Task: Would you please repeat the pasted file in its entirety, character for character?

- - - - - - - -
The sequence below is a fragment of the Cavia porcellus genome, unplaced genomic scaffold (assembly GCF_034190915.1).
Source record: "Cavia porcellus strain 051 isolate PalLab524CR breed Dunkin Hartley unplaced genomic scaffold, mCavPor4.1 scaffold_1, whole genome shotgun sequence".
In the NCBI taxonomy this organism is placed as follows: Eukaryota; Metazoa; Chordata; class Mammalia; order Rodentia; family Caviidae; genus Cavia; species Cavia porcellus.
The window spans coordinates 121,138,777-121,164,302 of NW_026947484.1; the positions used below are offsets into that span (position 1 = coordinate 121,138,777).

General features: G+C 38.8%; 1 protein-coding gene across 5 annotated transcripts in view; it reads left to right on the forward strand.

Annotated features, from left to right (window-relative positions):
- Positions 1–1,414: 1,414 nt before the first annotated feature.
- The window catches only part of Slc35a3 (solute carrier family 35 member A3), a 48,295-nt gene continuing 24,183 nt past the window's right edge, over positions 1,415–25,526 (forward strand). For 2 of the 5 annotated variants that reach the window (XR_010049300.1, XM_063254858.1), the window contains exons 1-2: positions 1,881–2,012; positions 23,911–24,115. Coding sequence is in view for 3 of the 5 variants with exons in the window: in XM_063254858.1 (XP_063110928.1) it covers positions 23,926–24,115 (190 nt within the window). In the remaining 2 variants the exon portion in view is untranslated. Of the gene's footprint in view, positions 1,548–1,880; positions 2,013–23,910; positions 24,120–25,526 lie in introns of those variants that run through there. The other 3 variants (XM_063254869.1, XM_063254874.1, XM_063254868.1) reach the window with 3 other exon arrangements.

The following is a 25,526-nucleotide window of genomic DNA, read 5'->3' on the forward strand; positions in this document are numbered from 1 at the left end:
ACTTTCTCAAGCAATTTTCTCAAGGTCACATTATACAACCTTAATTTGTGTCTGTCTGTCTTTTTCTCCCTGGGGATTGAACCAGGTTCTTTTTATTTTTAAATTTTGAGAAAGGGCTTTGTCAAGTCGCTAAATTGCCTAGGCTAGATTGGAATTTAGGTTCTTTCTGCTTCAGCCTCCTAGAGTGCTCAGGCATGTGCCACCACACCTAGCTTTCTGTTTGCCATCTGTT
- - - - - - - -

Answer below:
The sequence below is a fragment of the Cavia porcellus genome, unplaced genomic scaffold (assembly GCF_034190915.1).
Source record: "Cavia porcellus strain 051 isolate PalLab524CR breed Dunkin Hartley unplaced genomic scaffold, mCavPor4.1 scaffold_1, whole genome shotgun sequence".
In the NCBI taxonomy this organism is placed as follows: Eukaryota; Metazoa; Chordata; class Mammalia; order Rodentia; family Caviidae; genus Cavia; species Cavia porcellus.
The window spans coordinates 121,138,777-121,164,302 of NW_026947484.1; the positions used below are offsets into that span (position 1 = coordinate 121,138,777).

General features: G+C 38.8%; 1 protein-coding gene across 5 annotated transcripts in view; it reads left to right on the forward strand.

Annotated features, from left to right (window-relative positions):
- Positions 1–1,414: 1,414 nt before the first annotated feature.
- The window catches only part of Slc35a3 (solute carrier family 35 member A3), a 48,295-nt gene continuing 24,183 nt past the window's right edge, over positions 1,415–25,526 (forward strand). For 2 of the 5 annotated variants that reach the window (XR_010049300.1, XM_063254858.1), the window contains exons 1-2: positions 1,881–2,012; positions 23,911–24,115. Coding sequence is in view for 3 of the 5 variants with exons in the window: in XM_063254858.1 (XP_063110928.1) it covers positions 23,926–24,115 (190 nt within the window). In the remaining 2 variants the exon portion in view is untranslated. Of the gene's footprint in view, positions 1,548–1,880; positions 2,013–23,910; positions 24,120–25,526 lie in introns of those variants that run through there. The other 3 variants (XM_063254869.1, XM_063254874.1, XM_063254868.1) reach the window with 3 other exon arrangements.

The following is a 25,526-nucleotide window of genomic DNA, read 5'->3' on the forward strand; positions in this document are numbered from 1 at the left end:
ACTTTCTCAAGCAATTTTCTCAAGGTCACATTATACAACCTTAATTTGTGTCTGTCTGTCTTTTTCTCCCTGGGGATTGAACCAGGTTCTTTTTATTTTTAAATTTTGAGAAAGGGCTTTGTCAAGTCGCTAAATTGCCTAGGCTAGATTGGAATTTAGGTTCTTTCTGCTTCAGCCTCCTAGAGTGCTCAGGCATGTGCCACCACACCTAGCTTTCTGTTTGCCATCTGTT